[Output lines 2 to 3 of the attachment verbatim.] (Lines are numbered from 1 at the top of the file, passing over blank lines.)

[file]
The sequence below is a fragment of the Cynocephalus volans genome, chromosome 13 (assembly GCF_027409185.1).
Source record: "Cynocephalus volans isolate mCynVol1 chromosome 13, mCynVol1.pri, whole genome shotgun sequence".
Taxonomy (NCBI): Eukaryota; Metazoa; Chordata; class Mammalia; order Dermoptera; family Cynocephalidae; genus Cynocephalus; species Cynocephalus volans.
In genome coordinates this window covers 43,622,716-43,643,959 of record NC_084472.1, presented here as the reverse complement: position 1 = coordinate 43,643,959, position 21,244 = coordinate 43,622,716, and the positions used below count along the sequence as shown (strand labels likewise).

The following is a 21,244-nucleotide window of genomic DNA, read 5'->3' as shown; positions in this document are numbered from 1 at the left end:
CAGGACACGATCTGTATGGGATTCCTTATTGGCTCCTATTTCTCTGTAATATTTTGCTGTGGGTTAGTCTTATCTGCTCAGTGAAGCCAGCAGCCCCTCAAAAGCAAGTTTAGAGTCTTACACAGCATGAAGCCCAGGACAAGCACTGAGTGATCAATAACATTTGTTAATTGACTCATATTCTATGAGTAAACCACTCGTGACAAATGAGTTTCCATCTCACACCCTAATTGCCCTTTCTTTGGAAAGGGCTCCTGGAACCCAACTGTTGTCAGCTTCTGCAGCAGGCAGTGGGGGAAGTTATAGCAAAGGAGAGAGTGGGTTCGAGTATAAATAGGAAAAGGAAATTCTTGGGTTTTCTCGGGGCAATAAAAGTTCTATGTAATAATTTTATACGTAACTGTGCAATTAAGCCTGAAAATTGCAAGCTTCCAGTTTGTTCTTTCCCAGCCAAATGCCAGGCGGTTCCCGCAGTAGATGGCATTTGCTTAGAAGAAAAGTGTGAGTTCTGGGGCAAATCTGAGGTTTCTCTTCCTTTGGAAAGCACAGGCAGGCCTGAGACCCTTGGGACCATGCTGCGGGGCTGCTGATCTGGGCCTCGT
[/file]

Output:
Source record: "Cynocephalus volans isolate mCynVol1 chromosome 13, mCynVol1.pri, whole genome shotgun sequence".
Taxonomy (NCBI): Eukaryota; Metazoa; Chordata; class Mammalia; order Dermoptera; family Cynocephalidae; genus Cynocephalus; species Cynocephalus volans.